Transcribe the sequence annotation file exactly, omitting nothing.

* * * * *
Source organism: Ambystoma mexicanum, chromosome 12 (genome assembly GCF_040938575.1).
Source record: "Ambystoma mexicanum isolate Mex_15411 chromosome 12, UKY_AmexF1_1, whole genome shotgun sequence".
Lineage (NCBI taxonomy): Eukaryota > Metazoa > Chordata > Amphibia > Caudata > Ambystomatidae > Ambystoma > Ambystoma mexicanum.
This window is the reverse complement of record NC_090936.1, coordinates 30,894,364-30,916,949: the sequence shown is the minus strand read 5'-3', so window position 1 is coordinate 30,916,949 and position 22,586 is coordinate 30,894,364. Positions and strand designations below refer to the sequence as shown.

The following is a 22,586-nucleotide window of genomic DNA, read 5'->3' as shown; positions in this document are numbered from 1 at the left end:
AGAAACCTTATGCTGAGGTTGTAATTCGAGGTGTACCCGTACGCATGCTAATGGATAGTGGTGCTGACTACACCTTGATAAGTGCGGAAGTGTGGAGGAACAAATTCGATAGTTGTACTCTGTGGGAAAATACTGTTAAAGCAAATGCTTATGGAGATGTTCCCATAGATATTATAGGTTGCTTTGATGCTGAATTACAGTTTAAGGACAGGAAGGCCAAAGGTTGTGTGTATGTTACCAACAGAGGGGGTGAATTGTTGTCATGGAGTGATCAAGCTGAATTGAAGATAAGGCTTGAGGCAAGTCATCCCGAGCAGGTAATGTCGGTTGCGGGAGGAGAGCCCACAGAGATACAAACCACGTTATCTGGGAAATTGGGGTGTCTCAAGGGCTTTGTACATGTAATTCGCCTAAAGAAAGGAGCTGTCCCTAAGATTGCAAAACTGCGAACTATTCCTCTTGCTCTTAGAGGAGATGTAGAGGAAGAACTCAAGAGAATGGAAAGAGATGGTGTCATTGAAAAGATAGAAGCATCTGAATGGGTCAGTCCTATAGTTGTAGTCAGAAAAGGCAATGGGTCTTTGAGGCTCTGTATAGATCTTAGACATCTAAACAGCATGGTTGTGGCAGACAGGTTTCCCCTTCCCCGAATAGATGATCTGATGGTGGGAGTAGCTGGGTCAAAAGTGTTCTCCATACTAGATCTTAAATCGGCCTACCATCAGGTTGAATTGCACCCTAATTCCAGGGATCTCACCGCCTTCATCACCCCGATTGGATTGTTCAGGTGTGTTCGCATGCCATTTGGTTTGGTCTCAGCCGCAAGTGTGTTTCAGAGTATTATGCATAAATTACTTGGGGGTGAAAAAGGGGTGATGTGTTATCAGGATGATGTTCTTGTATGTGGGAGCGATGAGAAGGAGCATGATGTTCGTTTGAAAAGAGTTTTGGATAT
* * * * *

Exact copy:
Source organism: Ambystoma mexicanum, chromosome 12 (genome assembly GCF_040938575.1).
Source record: "Ambystoma mexicanum isolate Mex_15411 chromosome 12, UKY_AmexF1_1, whole genome shotgun sequence".
Lineage (NCBI taxonomy): Eukaryota > Metazoa > Chordata > Amphibia > Caudata > Ambystomatidae > Ambystoma > Ambystoma mexicanum.
This window is the reverse complement of record NC_090936.1, coordinates 30,894,364-30,916,949: the sequence shown is the minus strand read 5'-3', so window position 1 is coordinate 30,916,949 and position 22,586 is coordinate 30,894,364. Positions and strand designations below refer to the sequence as shown.

The following is a 22,586-nucleotide window of genomic DNA, read 5'->3' as shown; positions in this document are numbered from 1 at the left end:
AGAAACCTTATGCTGAGGTTGTAATTCGAGGTGTACCCGTACGCATGCTAATGGATAGTGGTGCTGACTACACCTTGATAAGTGCGGAAGTGTGGAGGAACAAATTCGATAGTTGTACTCTGTGGGAAAATACTGTTAAAGCAAATGCTTATGGAGATGTTCCCATAGATATTATAGGTTGCTTTGATGCTGAATTACAGTTTAAGGACAGGAAGGCCAAAGGTTGTGTGTATGTTACCAACAGAGGGGGTGAATTGTTGTCATGGAGTGATCAAGCTGAATTGAAGATAAGGCTTGAGGCAAGTCATCCCGAGCAGGTAATGTCGGTTGCGGGAGGAGAGCCCACAGAGATACAAACCACGTTATCTGGGAAATTGGGGTGTCTCAAGGGCTTTGTACATGTAATTCGCCTAAAGAAAGGAGCTGTCCCTAAGATTGCAAAACTGCGAACTATTCCTCTTGCTCTTAGAGGAGATGTAGAGGAAGAACTCAAGAGAATGGAAAGAGATGGTGTCATTGAAAAGATAGAAGCATCTGAATGGGTCAGTCCTATAGTTGTAGTCAGAAAAGGCAATGGGTCTTTGAGGCTCTGTATAGATCTTAGACATCTAAACAGCATGGTTGTGGCAGACAGGTTTCCCCTTCCCCGAATAGATGATCTGATGGTGGGAGTAGCTGGGTCAAAAGTGTTCTCCATACTAGATCTTAAATCGGCCTACCATCAGGTTGAATTGCACCCTAATTCCAGGGATCTCACCGCCTTCATCACCCCGATTGGATTGTTCAGGTGTGTTCGCATGCCATTTGGTTTGGTCTCAGCCGCAAGTGTGTTTCAGAGTATTATGCATAAATTACTTGGGGGTGAAAAAGGGGTGATGTGTTATCAGGATGATGTTCTTGTATGTGGGAGCGATGAGAAGGAGCATGATGTTCGTTTGAAAAGAGTTTTGGATAT